Senior and junior class offices look forward to combined in-person prom

January 25, 2022 — by Nicole Lu and Sarah Zhou
Photo by Irika Kaityar
Class of 2021 alumna Irika Katiyar (middle) poses with her friends at prom in June.
After a modified prom last year, both senior and junior class officers hope to bounce back in light of COVID-19 and fundraising issues.

The start of the second semester marks the beginning of one of the biggest projects for the junior and senior class officers: planning a combined junior and senior prom. It will be the first combined prom in recent memory and a model the school plans to follow in the future.

“We’re still just getting started, but our main goal is to make sure that the seniors have their time to shine,” junior class treasurer and secretary Allison Tan said. “We want to make sure they get everything that they would hope for, especially because they didn’t have a junior prom.”

Both class officer groups will tour prospective venues with their respective class advisers — guidance counselor Monique Young and administrative assistant Julia Peck for the seniors and U.S. history teacher Faith Daly for juniors — to help them communicate with all potential vendors and make sure they cover all bases, senior class vice president Kaylie Wong said.

Though planning for prom began in October, most details, including venue, date and theme, will be finalized this semester in collaboration with the DJ and caterer to properly coordinate the event.

“Senior class does get the final say, but we do take into consideration the junior class’s opinions because they are paying for some parts of the prom,” Wong said.

When making decisions, class officers are considering the rise in COVID-19 cases. For example, they had to rule out some venues due to location or size.

“I think that we’re definitely a bit scared that our venue might need to be changed again because the guidelines are always changing,” Tan said. “We had to make sure that our venue was outside. I think that it might be subject to change due to COVID-19 protocols, so it’s a bit stressful having the venue decision still up in the air.”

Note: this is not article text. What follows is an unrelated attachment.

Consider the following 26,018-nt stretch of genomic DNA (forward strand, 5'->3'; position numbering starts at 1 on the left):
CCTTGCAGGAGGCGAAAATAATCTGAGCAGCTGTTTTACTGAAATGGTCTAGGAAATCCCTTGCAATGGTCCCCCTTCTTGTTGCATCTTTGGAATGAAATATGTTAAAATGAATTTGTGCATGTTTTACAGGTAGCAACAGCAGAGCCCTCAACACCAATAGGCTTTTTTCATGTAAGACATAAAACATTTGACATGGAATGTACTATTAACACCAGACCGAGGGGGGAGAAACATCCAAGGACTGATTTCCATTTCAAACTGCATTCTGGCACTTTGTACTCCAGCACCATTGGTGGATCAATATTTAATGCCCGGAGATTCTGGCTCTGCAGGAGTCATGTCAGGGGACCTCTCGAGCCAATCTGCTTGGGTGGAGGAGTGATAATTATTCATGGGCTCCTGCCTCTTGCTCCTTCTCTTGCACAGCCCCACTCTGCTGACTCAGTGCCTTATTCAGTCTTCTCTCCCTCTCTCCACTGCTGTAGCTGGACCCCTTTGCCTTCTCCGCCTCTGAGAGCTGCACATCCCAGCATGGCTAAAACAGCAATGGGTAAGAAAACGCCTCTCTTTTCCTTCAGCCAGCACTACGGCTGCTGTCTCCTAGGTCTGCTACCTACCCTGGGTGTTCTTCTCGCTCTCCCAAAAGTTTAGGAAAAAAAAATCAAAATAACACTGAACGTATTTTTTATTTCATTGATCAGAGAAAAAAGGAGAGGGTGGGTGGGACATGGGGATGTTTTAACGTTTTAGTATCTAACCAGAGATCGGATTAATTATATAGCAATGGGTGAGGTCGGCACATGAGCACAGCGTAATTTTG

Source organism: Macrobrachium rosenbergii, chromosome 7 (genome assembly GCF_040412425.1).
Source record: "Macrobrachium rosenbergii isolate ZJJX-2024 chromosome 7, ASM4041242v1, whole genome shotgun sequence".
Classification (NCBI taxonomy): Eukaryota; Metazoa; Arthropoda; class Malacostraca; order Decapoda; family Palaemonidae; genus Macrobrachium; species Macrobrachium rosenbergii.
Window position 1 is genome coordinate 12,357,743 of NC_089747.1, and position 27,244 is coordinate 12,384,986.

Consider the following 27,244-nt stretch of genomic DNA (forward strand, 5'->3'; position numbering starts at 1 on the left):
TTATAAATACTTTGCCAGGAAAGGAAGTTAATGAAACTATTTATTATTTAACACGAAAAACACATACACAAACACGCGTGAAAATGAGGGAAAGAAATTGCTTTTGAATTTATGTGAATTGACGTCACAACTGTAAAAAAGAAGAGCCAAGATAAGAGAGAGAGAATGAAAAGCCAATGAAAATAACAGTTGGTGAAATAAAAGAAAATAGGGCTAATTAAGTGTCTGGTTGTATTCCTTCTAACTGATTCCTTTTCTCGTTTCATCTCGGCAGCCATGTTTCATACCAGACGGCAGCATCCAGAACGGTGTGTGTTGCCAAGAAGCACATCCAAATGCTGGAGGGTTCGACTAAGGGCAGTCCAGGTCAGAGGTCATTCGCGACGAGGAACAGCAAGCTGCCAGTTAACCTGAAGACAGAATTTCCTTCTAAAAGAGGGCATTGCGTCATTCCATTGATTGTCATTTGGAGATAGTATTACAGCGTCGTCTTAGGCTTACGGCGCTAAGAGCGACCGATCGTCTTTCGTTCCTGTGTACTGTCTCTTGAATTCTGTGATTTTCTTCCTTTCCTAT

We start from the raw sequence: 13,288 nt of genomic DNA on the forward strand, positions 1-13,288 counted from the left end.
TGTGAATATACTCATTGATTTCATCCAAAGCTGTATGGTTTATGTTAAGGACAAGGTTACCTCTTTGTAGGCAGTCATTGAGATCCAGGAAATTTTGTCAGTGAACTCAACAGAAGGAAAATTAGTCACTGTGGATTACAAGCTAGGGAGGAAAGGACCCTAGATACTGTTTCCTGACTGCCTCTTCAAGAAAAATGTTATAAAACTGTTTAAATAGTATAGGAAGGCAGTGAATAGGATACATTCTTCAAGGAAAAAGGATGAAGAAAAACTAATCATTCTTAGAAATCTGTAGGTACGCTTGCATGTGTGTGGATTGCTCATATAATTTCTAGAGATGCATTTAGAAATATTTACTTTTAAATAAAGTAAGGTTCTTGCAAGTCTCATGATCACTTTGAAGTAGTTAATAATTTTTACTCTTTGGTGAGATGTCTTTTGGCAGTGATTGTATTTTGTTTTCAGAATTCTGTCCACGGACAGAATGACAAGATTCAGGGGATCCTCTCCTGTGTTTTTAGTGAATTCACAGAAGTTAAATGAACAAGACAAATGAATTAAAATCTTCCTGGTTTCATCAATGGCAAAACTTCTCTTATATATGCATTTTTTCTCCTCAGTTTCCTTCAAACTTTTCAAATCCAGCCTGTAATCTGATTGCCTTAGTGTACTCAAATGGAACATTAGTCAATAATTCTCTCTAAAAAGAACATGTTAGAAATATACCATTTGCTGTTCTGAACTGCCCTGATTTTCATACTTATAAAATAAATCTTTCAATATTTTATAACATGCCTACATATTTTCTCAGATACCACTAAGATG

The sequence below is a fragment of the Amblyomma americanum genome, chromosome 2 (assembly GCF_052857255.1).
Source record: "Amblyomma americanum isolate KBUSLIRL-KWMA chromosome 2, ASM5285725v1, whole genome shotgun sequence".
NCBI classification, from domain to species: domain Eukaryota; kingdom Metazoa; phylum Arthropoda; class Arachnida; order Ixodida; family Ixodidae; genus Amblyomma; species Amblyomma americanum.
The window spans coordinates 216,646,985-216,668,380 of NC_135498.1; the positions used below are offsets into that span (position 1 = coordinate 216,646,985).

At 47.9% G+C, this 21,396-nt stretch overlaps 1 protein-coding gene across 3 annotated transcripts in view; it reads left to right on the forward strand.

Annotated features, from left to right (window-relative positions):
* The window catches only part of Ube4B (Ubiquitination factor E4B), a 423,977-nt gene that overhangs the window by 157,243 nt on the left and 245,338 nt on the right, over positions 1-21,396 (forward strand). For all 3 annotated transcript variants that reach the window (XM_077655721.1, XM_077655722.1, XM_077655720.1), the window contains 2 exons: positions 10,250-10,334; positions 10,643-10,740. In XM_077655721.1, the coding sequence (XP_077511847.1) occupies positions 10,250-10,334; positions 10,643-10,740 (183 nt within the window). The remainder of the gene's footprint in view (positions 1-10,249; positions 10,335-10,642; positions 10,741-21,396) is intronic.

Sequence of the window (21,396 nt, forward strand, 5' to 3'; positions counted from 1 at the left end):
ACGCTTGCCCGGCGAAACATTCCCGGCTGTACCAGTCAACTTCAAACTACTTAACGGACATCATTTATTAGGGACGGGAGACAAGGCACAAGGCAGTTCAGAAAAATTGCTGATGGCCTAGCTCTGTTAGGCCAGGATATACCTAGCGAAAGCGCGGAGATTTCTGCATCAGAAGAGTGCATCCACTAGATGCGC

In addition to cases, the class office budget is limited as compared to past years, Wong said. While fundraising traditionally came from in-person parent nights at the beginning of the school year, this year’s virtual parent night caused a subsequent decrease in revenue. 

“We have a lot less money going into prom as previous senior classes would, so we just have to take that into account with ticket prices and everything,” senior class president Apurva Chakravarthy said. “Not having the in-person experience of planning community events for the past one and a half years is really hard because you hit the ground running during the biggest year of high school.”

In spite of these challenges, the success of recent fundraisers and initiatives this year, such as selling boba in the quad, has brought back hope. Along the way, the senior class officers have found solace and support from their advisers, other class officers and each other.

“I’m proud of my senior class office,” Wong said. “Besides [Chakravarthy] and [senior class treasurer and secretary Cheryl Wu], the rest of the senior class office is new. Even though we don’t exactly have the strongest background in class office, we’re still able to work together and come up with a lot of fun ideas. I think we’ve been working really well together.”

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